A mini show dedicated to the beauty of both Vietnamese and Indian women’s traditional costumes has left a great impression on attendants thanks to their vitality formed and lasted through different periods of the centuries-long culture of each country.
|Vietnamese and Indian women in traditional dress at the seminar on Oct 18. Photo: Thu Hoai|
The most striking features of the costumes like Vietnamese Ao Dai and Indian Saree, Lehenga Choli, and Salwar kameez are appearances and patterns, it's values that are forged over the centuries, as intangible cultural heritage and the pride of each nation.
More similarities of the costumes were shared at the seminar titled “Preserving Culture of Vietnam and India: Traditional Women’s Costumes” held by the Vietnam-India Friendship Association of Hanoi (HAVIFA) and Swami Vivekananda Culture Center, Embassy of India in Hanoi on Oct 18
“The way Vietnamese women decorate their dresses and scarves is unique, imbued with indigenous culture, quite similar to those in Indian costumes, especially our Northeast,” said Manu Verma, spouse of Indian Ambassador to Vietnam Pranay Verma.
Traditional clothing evokes the hidden strength within a woman. Sometimes it reflects women’s sense of responsibility, their ability to take care of the family, the virtue of sacrifice, the ingenuity, and the charm, Manu Verma said at the event marking the participation of spouses of Vietnam’s Deputy Foreign Minister Nguyen Quoc Dung and Vietnamese Ambassador to India Nguyen Thanh Hai, HAVIFA’s Chairwoman Phan Lan Tu, Designer Duc Hung, deputy director of the Thang Long Water Puppet Theater, and Miss Vietnam 2010 Ngoc Han.
Traditional costumes seem like “identification” of each woman, reflecting the cultural beauty of each country, and the imprints of the historical periods.
Manu Verma said she was impressed when seeing a collection of Vietnamese women’s traditional costumes. It showed interesting similarities in female traditional dresses in Vietnam and India.
She made an interesting comparison that in Indian history, their queens wore saree to the battle while Hai Ba Trung (Trung Sisters) also put on their traditional costumes fighting the enemy. These elephant-riding warrior sisters have since become heroic icons to Vietnamese people all over the world.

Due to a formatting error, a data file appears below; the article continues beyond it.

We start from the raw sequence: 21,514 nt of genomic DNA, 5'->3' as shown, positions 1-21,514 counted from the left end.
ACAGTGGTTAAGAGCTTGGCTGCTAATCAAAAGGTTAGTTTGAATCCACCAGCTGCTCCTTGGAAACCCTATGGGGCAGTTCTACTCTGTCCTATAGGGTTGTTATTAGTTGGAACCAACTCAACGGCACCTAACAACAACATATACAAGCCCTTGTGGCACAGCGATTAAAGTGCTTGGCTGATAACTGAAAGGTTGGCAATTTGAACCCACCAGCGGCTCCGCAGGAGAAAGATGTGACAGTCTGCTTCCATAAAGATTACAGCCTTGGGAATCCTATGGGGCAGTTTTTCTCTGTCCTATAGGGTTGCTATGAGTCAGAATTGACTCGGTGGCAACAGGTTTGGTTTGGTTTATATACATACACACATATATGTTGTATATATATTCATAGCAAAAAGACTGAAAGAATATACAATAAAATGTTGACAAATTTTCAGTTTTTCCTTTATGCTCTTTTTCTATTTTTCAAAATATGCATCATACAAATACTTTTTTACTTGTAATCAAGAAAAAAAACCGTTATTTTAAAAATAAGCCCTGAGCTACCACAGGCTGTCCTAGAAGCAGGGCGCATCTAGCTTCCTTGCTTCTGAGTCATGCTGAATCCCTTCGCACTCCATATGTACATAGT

In her talks, she expressed her special impression of Ao Dai. Manu Verma shared that she was hesitant to wear Ao Dai as she was not slim enough. However, Miss Vietnam Ngoc Han gifted her a dress so nice that it fit her well. The confidence helped her to wear Ao Dai at an event held in the Van Mieu (Temple of Literature) in 2019.
“When looking at the mirror, I appear to be more charming and I think that traditional clothing fits everyone,” Manu Verma exclaimed.Sharing the same idea, Rachna Srivastav, Acting Director of the Swami Vivekananda Cultural Center (SVCC), First Secretary (Consular), Embassy of India in Hanoi, said the traditional costumes play an important role in the culture of each country. For Vietnam and India, they are part of the long-lasting tradition and the development journey.
|Manu Verma, spouse of Indian Ambassador to Vietnam Pranay Verma and Vietnamese Designer Duc Hung. Photo: Hoang Vu|
Designer Duc Hung said Indian traditional costumes somewhat convey the centuries-long history of the nation and he felt the spiritual aspect in the clothing. It’s wonderful that they keep popularity until now, among people, especially young ones.
Hung said that Vietnam’s Ao Dai has experienced centuries of changing with more charming and comfort as it’s nowadays.
He said it’s interesting that Ao Dai has combined the versions in all three parts Northern, Central, and Southern regions of Vietnam, incorporating the local traits to make it popular and charming.
The designer, who is also a meritorious artist bestowed by the state, shared that Ao Dai is his endless inspiration. Many Vietnamese designers, including him, have brought Ao Dai collections to international fashion shows namely the New York Fashion Week, Paris Fashion Week, Milan Fashion Week, London Fashion Week, and Russia Fashion Week.
In addition, Vietnamese candidates in international beauty pageants have impressed the world by the beauty of Vietnam’s traditional dress. Expressing the role of Ao Dai in Vietnam’s tradition and in the world’s fashion landscape, Hung said he feels like lyrics in a song by famous musician Thanh Tung “If you catch a glimpse of Ao Dai flying on the street, you will see the soul of the homeland there.”
Hung said Ao Dai has gained identity in the world’s fashion map and he’s proud to contribute to the honor of Ao Dai. Hung shared that he officially focused on designing Ao Dai in 2007 when he designed costumes for Dang Minh Thu who won runner-up Miss World Vietnamese 2007.
Miss Vietnam Ngoc Han said the visit to India three years ago has inspired her to design a collection of Ao Dai with some hidden combinations from Indian women’s traditional costumes or spiritual values from Indian culture.
The collection has brought the two cultures closer and helped the people-to-people links more effectively, Han said.
Held in the 91st year of the Vietnamese Women’s Day, the seminar is aimed to enhance the friendship and mutual understanding of people in the two countries, mostly on the occasion of the 75th anniversary of the Indian Independence Day and the 76th anniversary of Vietnam’s National Day.
On this occasion, HAVIFA held an online photo contest honoring Ao Dai and Saree. The event gained the participation of many organizations, including the Indian community in Vietnam.
|Indian and Vietnamese women, including Miss Vietnam Ngoc Han (3rd left) in traditional costumes at the event. Photo: Thu Hoai|